Michelle, before the break, we were talking about why candidates need to make job interviews a two way street and we were talking about some of the questions they might ask, particularly about values. I know, from reading  your articles on LinkedIn and on your website, you’re a big believer in asking questions in the right way. Because sometimes you might ask a general question about values and you get information that’s not very useful, is it?

What’s the best way to ask these kinds of questions? What do you recommend listeners do?

Michelle Neal:

I think, well, first you need to read the room and read the person. If the person doesn’t seem open enough to want to go a little further…we’ve all been in interviews where it’s been cut and dry and that’s it, you don’t go any further. But if it’s something where it’s definitely, they’ve opened up the door for you to ask questions, I think you always ask the questions in a respectful manner and you put it in a way that you’re being curious but you’re, again, not disrespecting them, but you’re wanting to be enlightened as to, “Okay, I’m interested in this job, I’m interested in this organization, but I have my needs and am I going to be able to get these things fulfilled?” Or, “Am I going to have a chance to,” because sometimes it’s not going to be all there but you may have the opportunity to have it. It’s important to dig deep, and that’s individually.

I’m somebody who digs deep but there are some people who will just stop at a one-word answer and I try to tell people, if that’s the case you’ve got to live with whatever the response is.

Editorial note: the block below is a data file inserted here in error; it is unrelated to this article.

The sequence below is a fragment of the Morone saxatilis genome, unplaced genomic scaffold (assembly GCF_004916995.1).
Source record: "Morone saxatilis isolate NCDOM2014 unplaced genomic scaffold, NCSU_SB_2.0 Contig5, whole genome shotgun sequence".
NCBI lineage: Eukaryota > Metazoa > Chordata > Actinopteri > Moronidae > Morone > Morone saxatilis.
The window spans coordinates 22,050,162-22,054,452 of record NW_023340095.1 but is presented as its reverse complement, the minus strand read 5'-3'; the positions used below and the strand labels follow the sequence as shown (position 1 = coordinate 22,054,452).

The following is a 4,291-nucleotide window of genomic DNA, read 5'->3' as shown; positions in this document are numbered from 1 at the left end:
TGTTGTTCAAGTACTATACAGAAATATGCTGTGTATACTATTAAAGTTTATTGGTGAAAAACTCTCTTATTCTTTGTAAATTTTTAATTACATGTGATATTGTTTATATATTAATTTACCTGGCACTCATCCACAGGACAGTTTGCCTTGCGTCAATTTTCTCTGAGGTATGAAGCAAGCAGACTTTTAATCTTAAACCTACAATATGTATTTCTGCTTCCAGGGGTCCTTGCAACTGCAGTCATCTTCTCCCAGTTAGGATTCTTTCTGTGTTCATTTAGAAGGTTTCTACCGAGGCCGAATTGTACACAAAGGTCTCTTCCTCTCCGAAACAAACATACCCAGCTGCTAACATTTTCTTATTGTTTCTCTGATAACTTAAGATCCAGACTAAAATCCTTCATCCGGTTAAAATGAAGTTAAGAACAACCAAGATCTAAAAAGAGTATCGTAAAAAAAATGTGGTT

Mac Prichard:

Read the room, be respectful, and be curious.

Now, often in an interview process, you might need a hiring manager…let’s step back actually.

When do you recommend people start asking these questions, Michelle? Because as you know, you’ve done your share of hiring and now you work with people who are going through hiring processes. It might start with a phone screener, and then you might meet with one person perhaps in HR, and then maybe a panel discussion, then they might take you around the department and have you have coffee or maybe even lunch with people.

How do you recommend people interview others as they go through and when do they start? Should they start quizzing someone during the phone screener in the very beginning of the process?

Michelle Neal:

No, the only time I say you should start at the beginning and you continue throughout the process is with work-life balance.

Mac Prichard:

Okay.

Michelle Neal:

That’s the one question, to me, it’s important to get it from all levels.

Mac Prichard:

Okay, tell me why that’s important. With that question.

Michelle Neal:

If that’s important to you, and I had someone say it was important to them today, and you start with the HR person and they give you the “30,000 square feet, okay, this is what the culture is, this is how we handle work-life balance.” And you’re like, “Okay, that’s what they say. That’s the marketing.” Then you need to go to the hiring manager, ask them, because the hiring manager may not have the same viewpoint as the company does with work-life balance.

Mac Prichard:

You may never meet the HR person again if it’s a large company.

Michelle Neal: